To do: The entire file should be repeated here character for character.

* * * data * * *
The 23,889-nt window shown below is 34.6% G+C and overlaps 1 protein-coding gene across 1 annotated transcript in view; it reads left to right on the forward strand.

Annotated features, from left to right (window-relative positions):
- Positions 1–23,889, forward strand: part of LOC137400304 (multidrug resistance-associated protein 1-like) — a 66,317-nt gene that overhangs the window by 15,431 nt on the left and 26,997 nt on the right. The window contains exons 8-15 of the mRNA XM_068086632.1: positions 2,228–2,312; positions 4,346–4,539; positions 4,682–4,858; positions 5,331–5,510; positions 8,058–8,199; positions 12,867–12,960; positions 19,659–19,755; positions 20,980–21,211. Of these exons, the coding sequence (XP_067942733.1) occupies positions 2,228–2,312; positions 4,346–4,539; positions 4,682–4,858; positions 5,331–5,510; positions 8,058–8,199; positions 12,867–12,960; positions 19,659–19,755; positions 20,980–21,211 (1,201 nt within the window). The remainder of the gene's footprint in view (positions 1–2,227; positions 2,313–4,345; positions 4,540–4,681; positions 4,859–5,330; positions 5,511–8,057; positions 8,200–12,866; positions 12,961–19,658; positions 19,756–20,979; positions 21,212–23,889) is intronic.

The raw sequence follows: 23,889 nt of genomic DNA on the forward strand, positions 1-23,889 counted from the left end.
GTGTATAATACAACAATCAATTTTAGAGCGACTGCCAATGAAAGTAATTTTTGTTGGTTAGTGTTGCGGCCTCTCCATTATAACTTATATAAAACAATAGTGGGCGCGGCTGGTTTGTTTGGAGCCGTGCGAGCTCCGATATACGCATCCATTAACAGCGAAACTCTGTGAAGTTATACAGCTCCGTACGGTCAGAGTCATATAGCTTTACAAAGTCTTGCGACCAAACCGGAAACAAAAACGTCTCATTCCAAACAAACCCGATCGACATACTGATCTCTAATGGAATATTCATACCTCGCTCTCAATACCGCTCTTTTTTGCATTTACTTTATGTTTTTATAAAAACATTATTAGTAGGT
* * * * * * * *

The 23,889-nt window shown below is 34.6% G+C and overlaps 1 protein-coding gene across 1 annotated transcript in view; it reads left to right on the forward strand.

Annotated features, from left to right (window-relative positions):
- Positions 1–23,889, forward strand: part of LOC137400304 (multidrug resistance-associated protein 1-like) — a 66,317-nt gene that overhangs the window by 15,431 nt on the left and 26,997 nt on the right. The window contains exons 8-15 of the mRNA XM_068086632.1: positions 2,228–2,312; positions 4,346–4,539; positions 4,682–4,858; positions 5,331–5,510; positions 8,058–8,199; positions 12,867–12,960; positions 19,659–19,755; positions 20,980–21,211. Of these exons, the coding sequence (XP_067942733.1) occupies positions 2,228–2,312; positions 4,346–4,539; positions 4,682–4,858; positions 5,331–5,510; positions 8,058–8,199; positions 12,867–12,960; positions 19,659–19,755; positions 20,980–21,211 (1,201 nt within the window). The remainder of the gene's footprint in view (positions 1–2,227; positions 2,313–4,345; positions 4,540–4,681; positions 4,859–5,330; positions 5,511–8,057; positions 8,200–12,866; positions 12,961–19,658; positions 19,756–20,979; positions 21,212–23,889) is intronic.

The raw sequence follows: 23,889 nt of genomic DNA on the forward strand, positions 1-23,889 counted from the left end.
GTGTATAATACAACAATCAATTTTAGAGCGACTGCCAATGAAAGTAATTTTTGTTGGTTAGTGTTGCGGCCTCTCCATTATAACTTATATAAAACAATAGTGGGCGCGGCTGGTTTGTTTGGAGCCGTGCGAGCTCCGATATACGCATCCATTAACAGCGAAACTCTGTGAAGTTATACAGCTCCGTACGGTCAGAGTCATATAGCTTTACAAAGTCTTGCGACCAAACCGGAAACAAAAACGTCTCATTCCAAACAAACCCGATCGACATACTGATCTCTAATGGAATATTCATACCTCGCTCTCAATACCGCTCTTTTTTGCATTTACTTTATGTTTTTATAAAAACATTATTAGTAGGT